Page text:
BANNED trainer Gordon Elliott missed out on over £375,000 in prize-money at the Cheltenham Festival.
The shamed Irishman would have finished as the champion trainer at the meeting and missed out on six big-race winners across the four days.
Elliott, 43, was banned for six months after an image of him sitting on a dead horse went viral, sparking a crisis in the racing industry.
Several of his horses were moved to different yards, while Denise Foster has temporarily taken over Elliott's licence and will train the runners who remain at Cullentra House Stables.
And Elliott would have enjoyed Grade 1 success on the Festival's opening day when 11-1 shot Black Tears caused an upset in the Mares' Hurdle, bagging the £50k first-prize and giving Foster a first ever Cheltenham winner.
Galvin also won the 3m6f National Hunt Chaase and the £52k pot that comes with it on Tuesday, this time for Northern Ireland-based Ian Ferguson.
Elliott would have sent out a memorable double on day two, when legendary chaser Tiger Roll won for the fifth time at the Festival and Sir Gerhard took the concluding Champion Bumper, adding another £60k to the pot.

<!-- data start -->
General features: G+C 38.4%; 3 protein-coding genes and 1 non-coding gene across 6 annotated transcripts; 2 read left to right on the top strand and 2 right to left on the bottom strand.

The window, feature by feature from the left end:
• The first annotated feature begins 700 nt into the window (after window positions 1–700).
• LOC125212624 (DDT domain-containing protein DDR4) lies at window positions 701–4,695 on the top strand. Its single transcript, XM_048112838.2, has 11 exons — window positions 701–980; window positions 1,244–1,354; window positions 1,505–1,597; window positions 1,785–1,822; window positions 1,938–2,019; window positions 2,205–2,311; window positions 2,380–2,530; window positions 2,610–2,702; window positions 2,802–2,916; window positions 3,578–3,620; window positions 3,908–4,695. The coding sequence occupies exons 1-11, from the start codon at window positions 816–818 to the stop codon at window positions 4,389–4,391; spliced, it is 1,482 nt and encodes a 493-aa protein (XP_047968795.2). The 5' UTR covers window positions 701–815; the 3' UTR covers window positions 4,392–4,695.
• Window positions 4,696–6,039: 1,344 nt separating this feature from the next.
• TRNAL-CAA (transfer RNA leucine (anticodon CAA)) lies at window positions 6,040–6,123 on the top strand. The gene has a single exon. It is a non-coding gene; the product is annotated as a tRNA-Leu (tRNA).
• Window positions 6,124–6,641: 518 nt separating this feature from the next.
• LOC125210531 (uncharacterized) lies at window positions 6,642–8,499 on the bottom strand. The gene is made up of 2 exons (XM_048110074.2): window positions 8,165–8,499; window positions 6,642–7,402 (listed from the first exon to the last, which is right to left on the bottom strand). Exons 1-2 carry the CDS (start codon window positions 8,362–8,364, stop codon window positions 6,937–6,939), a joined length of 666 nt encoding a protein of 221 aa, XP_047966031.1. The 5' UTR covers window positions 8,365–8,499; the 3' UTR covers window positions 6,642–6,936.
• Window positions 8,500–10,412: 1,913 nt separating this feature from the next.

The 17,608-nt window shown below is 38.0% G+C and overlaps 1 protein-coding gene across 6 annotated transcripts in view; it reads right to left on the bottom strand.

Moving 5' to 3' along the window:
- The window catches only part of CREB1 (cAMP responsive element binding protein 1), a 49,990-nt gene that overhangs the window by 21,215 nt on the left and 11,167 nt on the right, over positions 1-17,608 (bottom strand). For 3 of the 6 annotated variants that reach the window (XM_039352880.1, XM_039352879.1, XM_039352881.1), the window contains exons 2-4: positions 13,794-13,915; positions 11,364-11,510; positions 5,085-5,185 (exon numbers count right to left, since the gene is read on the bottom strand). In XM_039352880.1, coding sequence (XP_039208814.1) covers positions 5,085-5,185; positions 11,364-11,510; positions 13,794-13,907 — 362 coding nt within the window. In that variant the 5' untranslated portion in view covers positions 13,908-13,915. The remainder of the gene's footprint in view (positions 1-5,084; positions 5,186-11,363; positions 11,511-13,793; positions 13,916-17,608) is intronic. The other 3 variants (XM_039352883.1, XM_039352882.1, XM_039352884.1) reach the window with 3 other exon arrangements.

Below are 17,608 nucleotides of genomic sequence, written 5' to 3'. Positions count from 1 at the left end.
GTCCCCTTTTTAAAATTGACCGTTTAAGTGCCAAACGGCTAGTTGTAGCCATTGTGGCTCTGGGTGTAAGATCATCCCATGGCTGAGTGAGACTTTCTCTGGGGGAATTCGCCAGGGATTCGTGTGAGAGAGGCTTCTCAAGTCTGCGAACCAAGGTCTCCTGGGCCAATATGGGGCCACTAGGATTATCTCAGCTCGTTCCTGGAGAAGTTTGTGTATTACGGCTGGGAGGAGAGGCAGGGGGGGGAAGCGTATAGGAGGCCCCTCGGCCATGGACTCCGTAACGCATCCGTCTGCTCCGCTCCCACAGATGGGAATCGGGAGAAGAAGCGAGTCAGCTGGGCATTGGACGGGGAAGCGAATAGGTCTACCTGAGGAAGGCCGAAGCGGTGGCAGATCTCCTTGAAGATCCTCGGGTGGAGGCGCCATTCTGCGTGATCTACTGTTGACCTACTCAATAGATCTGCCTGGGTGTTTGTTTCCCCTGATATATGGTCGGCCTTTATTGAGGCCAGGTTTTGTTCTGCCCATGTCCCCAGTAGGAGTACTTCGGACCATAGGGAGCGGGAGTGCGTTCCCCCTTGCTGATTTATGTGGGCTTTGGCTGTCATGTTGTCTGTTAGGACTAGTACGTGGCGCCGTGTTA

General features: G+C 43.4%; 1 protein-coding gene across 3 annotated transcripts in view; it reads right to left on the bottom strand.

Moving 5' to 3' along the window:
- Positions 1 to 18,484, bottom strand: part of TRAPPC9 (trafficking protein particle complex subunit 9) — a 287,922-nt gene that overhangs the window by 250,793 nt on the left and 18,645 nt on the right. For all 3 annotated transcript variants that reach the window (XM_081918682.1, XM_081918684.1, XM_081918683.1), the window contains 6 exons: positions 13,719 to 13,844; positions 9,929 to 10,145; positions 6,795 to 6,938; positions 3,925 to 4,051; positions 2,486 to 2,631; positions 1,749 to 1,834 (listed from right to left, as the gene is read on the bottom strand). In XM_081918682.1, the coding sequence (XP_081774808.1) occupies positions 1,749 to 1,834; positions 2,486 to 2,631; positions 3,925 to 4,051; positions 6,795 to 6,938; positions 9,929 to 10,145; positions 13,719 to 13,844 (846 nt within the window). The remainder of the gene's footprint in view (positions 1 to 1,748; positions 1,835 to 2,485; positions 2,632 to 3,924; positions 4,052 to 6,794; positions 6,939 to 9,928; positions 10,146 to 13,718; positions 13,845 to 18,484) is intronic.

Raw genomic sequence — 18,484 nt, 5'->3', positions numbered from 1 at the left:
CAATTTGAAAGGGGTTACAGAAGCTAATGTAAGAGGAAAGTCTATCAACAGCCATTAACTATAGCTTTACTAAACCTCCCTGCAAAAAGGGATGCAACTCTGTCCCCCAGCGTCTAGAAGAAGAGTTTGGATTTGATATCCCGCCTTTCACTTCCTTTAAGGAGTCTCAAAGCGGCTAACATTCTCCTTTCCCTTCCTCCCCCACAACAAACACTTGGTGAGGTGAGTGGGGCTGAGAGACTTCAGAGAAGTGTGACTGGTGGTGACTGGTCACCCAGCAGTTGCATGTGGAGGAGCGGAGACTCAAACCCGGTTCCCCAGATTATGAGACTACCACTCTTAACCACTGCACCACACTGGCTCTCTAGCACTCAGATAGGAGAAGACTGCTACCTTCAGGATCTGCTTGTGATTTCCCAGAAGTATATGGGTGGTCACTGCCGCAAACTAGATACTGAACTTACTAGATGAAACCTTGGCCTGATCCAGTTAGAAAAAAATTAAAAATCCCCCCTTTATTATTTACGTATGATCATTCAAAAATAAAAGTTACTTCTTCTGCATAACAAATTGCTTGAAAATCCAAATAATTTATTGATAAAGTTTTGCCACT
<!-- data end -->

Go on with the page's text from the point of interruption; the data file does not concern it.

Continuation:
Well-backed favourite Mount Ida was a remarkable last-to-first winner of the Kim Muir Handicap Chase on Thursday, earning £32k in the process.
And the exciting Quilixios preserved his unbeaten record in the Triumph Hurdle on Friday under top jockey Rachael Blackmore.
In addition to his six winners, Elliott runners were second in five other races.
They were headed by Sire Du Berlais, who earned £50k for finishing runner-up in the Stayers' Hurdle on Thursday.
Ballyadam and The Bosses Oscar each scooped £20k for landing the silver medal, while Farclas and Petit Mouchoir earned £17k and £16k respectively.
Willie Mullins and Henry De Bromhead shared 12 winners and £1.15 million in winnings between them at the Festival as Irish horses won a staggering 23 of the 28 races.
But two of those winners were trained by Elliott as recently as three weeks ago, and he would have finished atop the standings for the third time in his career if he was still able to train.
And Elliott will continue to count the cost for his actions in the coming weeks.
There will be millions of pounds up for grabs at Aintree during the three-day Grand National meeting, which starts on April 8.
That is followed by the Irish Grand National meeting at Fairyhouse and the Punchestown Festival at the end of the month.
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